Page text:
Job Diary - Fifth Month of Construction
I am at a stalemate with my framer. He hasn't cashed the check we sent him, which would involve a release of lien. His lawyer wrote us a letter claiming that we were somehow at fault for his three weeks of delay on the job. I had a friend who is a lawyer and also an owner-builder write him a letter outlining our position and responding to the issues his lawyer raised in his letter.
The doors are now mostly in on the inside. My uncle has done superb work in there. His joints are so flush around the door frames that they don't even look like they need any caulk. The MDF moldings we are using are so straight they are really nice and uniform. It helps that we had such a good job of sheetrock in the house. Other than a couple of the arches that needed touching up, the sheetrocking was very good.
The MDF moldings we got from a company in Ogden called Specialized Trim. We got 6" base moldings, for example, that are 3/4" thick for 79 cents a linear foot. It's beautiful stuff. My uncle is doing the labor on the finish carpentry for under $1,500 which is pretty darned good for a 2,000 square foot job. He doesn't have to do cabinets, because the cabinet supplier will install their own, also for a very competitive price.
With the doors a fair amount of shelving that's in already, we'll start to spackle the nail holes in a couple of days. We decided to do our own painting because we are getting behind on our budget. The spackling is going to be pretty easy I think. My painting consultant friend showed us a product for spackling the holes called One Touch or something, by Dap, I think, that you just fill in the hole and don't even have to sand. He also recommended a caulking gun that when you relax your grip, it stops pushing out caulk so you don't waste any caulk. My neighbor who is a contractor has a high powered sprayer he offered for our use, so we are confident about saving money on painting. I'm looking at paints with very high acrylic content that we can get at about $11 a gallon which will give us a very nice job.
The dirt pile on the south side of the lot has been bothering me, with nothing to keep it from sliding onto the neighbor's land. We slope pretty dramatically from lot to lot on this street. I have about 165 feet that need some retaining, with levels probably going to about 5 feet high. My dirt guy was in between jobs, and agreed to do it for $2,800 with a really attractive natural stone wall. Since even a block wall priced out at $4,000, I decided to bite the bullet and have him do it. He started moving right away.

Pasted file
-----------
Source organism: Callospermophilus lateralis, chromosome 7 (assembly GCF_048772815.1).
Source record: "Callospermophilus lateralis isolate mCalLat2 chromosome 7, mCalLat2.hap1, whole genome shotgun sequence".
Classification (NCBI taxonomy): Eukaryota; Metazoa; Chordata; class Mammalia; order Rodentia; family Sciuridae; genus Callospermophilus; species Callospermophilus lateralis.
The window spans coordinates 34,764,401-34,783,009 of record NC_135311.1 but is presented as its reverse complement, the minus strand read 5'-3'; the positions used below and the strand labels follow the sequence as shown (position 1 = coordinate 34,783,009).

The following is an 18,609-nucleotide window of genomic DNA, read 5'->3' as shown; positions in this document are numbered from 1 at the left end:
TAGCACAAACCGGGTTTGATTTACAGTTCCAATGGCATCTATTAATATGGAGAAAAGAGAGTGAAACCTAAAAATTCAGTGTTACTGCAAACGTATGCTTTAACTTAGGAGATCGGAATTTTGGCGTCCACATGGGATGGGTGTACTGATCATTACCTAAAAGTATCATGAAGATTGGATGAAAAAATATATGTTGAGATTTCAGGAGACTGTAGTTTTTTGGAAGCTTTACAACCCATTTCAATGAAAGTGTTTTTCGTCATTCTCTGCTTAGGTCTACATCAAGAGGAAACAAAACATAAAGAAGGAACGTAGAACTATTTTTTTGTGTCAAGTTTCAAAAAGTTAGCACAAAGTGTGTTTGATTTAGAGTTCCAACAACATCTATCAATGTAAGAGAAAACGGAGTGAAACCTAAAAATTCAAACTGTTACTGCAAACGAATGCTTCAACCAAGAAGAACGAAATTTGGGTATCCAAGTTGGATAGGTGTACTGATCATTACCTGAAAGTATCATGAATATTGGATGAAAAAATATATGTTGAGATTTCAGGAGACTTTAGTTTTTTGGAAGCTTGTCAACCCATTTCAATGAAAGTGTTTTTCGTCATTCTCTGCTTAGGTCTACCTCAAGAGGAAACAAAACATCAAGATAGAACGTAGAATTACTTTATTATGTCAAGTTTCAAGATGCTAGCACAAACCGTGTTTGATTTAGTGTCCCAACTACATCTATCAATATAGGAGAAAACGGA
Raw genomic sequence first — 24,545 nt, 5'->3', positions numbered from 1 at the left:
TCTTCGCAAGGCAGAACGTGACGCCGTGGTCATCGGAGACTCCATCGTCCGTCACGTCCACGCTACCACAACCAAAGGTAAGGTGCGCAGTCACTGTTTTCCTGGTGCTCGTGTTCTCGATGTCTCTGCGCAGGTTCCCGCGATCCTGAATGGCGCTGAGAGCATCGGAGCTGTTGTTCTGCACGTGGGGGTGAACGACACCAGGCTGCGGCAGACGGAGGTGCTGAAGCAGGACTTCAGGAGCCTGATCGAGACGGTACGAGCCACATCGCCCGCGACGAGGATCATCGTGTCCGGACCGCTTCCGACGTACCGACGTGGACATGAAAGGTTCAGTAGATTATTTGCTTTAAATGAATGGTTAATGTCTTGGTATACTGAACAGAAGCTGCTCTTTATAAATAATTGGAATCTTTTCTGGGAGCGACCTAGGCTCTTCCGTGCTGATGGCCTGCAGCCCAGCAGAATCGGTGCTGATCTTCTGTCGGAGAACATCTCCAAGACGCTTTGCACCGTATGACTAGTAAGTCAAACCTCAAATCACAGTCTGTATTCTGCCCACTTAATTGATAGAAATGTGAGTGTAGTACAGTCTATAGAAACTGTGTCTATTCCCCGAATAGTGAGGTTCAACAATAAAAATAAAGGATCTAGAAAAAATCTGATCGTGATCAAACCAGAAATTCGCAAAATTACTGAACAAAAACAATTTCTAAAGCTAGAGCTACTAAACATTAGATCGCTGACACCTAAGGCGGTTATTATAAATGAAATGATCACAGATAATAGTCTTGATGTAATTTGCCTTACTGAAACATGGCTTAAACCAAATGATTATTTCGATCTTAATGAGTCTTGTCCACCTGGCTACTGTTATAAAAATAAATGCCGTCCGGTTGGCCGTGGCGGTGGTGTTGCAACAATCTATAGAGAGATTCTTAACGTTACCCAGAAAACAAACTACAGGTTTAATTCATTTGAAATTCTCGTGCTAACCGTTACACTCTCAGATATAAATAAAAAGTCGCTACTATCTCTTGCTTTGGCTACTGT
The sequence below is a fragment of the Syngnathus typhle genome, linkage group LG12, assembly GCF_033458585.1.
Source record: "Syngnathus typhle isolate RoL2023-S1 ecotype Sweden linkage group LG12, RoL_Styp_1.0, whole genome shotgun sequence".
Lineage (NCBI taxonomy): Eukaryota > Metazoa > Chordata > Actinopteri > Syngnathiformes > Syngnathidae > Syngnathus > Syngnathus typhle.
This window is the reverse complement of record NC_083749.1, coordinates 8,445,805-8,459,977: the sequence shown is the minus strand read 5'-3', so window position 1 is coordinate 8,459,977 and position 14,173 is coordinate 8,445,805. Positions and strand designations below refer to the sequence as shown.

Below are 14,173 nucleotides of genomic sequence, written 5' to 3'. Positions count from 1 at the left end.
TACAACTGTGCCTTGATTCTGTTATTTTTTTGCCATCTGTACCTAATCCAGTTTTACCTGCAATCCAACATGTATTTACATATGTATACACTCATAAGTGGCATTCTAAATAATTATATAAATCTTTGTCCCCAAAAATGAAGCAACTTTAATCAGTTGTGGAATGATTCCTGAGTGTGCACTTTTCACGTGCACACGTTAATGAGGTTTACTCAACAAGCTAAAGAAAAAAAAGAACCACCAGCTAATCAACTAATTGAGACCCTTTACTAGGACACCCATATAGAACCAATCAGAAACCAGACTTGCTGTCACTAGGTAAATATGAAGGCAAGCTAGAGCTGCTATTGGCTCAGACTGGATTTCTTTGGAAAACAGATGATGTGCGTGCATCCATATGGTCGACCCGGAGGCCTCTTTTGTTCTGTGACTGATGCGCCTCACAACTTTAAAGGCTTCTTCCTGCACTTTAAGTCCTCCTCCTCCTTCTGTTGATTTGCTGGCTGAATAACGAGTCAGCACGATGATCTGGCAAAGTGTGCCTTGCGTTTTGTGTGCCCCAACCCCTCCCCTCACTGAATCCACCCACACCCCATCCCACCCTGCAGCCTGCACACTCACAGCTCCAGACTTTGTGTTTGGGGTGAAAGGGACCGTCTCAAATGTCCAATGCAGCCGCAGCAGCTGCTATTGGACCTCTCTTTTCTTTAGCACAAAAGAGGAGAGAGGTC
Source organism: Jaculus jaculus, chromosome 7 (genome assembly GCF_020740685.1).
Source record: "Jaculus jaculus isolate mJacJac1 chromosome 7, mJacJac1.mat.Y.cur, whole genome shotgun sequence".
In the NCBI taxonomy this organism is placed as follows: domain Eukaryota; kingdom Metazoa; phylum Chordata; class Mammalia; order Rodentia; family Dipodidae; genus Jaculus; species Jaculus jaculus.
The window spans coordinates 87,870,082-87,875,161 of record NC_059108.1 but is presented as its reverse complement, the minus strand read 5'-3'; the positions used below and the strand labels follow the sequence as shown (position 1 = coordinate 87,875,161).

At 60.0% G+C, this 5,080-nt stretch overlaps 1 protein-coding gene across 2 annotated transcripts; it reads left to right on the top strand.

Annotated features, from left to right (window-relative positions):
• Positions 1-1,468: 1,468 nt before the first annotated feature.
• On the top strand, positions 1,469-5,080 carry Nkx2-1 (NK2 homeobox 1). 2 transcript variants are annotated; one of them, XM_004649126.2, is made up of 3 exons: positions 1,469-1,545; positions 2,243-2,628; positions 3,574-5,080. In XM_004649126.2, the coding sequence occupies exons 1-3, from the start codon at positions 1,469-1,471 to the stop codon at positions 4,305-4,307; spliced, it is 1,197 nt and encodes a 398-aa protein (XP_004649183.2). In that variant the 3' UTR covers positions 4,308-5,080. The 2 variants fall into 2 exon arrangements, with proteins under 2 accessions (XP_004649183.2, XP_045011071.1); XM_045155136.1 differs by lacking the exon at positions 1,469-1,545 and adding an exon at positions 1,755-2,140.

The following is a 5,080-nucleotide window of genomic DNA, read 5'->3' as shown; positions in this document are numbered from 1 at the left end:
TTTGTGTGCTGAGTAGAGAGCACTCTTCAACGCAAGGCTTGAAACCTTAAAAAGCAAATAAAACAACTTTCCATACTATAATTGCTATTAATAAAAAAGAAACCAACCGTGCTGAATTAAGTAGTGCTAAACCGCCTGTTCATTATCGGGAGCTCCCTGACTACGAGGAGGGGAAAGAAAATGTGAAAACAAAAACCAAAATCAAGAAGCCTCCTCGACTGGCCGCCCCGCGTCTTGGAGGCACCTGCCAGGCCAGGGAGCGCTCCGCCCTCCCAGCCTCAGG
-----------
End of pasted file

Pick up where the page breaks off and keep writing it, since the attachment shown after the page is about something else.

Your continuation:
While I was shopping in Salt Lake with Jessica today, one of my friends came in and spackled all the nail holes in the trim carpentry that my uncle has done, about half of the house. It was nice, but not exactly what I wanted, because I was going to use a new kind of spackling that needs no sanding. I called him and told him about the new spackle after we got home, and he said he intended to come back and sand anyway. I'm concerned about the MDF trim pieces, because I don't want them to look "roughed" by sandpaper.
I was hoping to put down my own hardwood floors but I think I'll steer away from that. My friend Bob Brockbank can put them in for me for a price of $2.75 total, which is fantastic. I'm getting too busy to do something like that which is a very good deal without my help. The sanding and finishing will take the floor cost to $3.75. I'm having to help out more at home with Jessica very sick right now. It's even more important to find deals like this that I don't have to do personally.
The sequence on our finish work is going to be to finish up the base, case and moldings, then put down hardwood floor, then do the painting, and then hang the cabinets. Since we are putting down unfinished floor, we can protect it and do our painting without too much worry, since we'll sand it and finish it after.
My friend came back and sanded in the morning and in the afternoon I had three guys doing caulking, the friend, my brother-in-law Johnny, and my father-in-law. They are actually pretty good and the lines are coming out smooth. I can't believe how well fitted the trim work in the house is. My uncle is possibly the most meticulous craftsman we've had working on the place.
While we were caulking, my framer came in and walked around a little nervously. I knew this was "showdown time" and I asked my friend to join us. We talked for about a half hour and got all our grievances out on the table, and then we settled the amount owed. He said he planned to file a lien on Monday morning, but we addressed both of our concerns, and I compromised on the amount to pay him. He accepted the settlement and agreed to come out and do a few annoying things that were in need of attention. That's a load off my mind.
My father-in-law has continued to help throughout the week to get the caulking and spackling finished off. He recently retired and is very good at all the handyman skills. He even helped me get my truck started the other day by installing a new starter. With Jessica sick, it has been a great help to have her Mom and Dad around.
Today we finally caught up completely to the finish carpenter. There are thousands of nail holes in the house, but all the holes and seams are ready for priming. I had to let go of another task, though, and let somebody else spray paint the house. It's obvious to me that the painting is more time consuming and needs a steadier hand than I can do. This guy is a family friend, and we'll get a good deal and a good job, I'm sure.
End of this week or start of next we'll have concrete. Another guy who is a friend/neighbor will come and do the driveway and the walks. That will help to keep things clean in the house. There's nothing worse than rainy weather when you're building and the mud mess that gets tracked in.